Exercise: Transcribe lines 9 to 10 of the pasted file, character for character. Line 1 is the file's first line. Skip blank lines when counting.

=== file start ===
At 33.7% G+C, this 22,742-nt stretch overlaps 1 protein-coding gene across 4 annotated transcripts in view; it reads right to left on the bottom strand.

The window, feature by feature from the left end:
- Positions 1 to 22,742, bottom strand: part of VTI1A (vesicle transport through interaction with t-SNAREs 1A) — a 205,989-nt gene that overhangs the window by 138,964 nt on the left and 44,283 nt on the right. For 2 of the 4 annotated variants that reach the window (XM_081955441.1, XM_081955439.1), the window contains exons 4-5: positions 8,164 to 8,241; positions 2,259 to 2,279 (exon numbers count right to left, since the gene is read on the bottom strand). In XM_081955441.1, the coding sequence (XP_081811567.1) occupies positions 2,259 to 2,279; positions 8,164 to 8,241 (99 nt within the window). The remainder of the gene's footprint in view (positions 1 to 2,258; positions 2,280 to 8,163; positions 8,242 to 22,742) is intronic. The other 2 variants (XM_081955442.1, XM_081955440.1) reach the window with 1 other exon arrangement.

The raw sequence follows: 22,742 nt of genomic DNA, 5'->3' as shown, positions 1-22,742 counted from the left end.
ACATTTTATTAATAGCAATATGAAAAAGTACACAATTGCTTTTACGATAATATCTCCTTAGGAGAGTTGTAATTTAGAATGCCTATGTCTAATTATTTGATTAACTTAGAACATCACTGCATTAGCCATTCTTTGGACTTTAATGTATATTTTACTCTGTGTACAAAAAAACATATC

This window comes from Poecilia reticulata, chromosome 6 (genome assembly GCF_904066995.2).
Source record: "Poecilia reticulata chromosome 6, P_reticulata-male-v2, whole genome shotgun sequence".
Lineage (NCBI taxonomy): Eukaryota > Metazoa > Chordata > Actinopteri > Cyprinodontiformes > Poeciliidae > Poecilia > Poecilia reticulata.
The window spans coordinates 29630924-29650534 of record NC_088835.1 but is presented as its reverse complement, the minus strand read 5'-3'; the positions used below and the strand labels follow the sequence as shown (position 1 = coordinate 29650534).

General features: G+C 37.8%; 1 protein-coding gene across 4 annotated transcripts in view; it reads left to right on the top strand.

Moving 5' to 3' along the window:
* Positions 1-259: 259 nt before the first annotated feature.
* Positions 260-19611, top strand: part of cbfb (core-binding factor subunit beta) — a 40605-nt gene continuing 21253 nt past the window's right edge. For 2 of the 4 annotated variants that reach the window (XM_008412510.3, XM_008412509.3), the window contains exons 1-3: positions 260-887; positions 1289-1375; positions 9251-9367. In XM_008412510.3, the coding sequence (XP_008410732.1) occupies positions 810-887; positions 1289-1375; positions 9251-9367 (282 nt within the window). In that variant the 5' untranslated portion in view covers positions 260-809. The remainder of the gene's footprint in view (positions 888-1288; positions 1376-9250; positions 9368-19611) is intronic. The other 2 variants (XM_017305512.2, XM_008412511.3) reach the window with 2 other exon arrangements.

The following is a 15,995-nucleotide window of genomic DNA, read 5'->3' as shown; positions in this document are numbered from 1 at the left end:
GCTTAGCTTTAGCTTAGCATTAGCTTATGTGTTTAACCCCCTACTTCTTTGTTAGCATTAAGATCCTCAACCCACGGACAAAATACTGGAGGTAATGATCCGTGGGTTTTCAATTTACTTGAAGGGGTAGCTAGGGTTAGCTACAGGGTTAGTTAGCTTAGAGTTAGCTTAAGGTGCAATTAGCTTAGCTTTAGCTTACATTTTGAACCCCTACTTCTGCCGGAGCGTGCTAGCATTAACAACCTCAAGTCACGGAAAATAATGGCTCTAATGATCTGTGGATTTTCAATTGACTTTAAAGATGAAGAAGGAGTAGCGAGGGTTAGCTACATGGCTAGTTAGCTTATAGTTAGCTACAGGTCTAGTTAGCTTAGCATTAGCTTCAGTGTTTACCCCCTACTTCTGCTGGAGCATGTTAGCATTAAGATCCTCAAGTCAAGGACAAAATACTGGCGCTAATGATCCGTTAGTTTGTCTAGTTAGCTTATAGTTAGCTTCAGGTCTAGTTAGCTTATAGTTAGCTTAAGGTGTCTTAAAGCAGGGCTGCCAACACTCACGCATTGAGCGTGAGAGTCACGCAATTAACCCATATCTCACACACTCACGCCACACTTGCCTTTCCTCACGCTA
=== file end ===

The window spans coordinates 29630924-29650534 of record NC_088835.1 but is presented as its reverse complement, the minus strand read 5'-3'; the positions used below and the strand labels follow the sequence as shown (position 1 = coordinate 29650534).

General features: G+C 37.8%; 1 protein-coding gene across 4 annotated transcripts in view; it reads left to right on the top strand.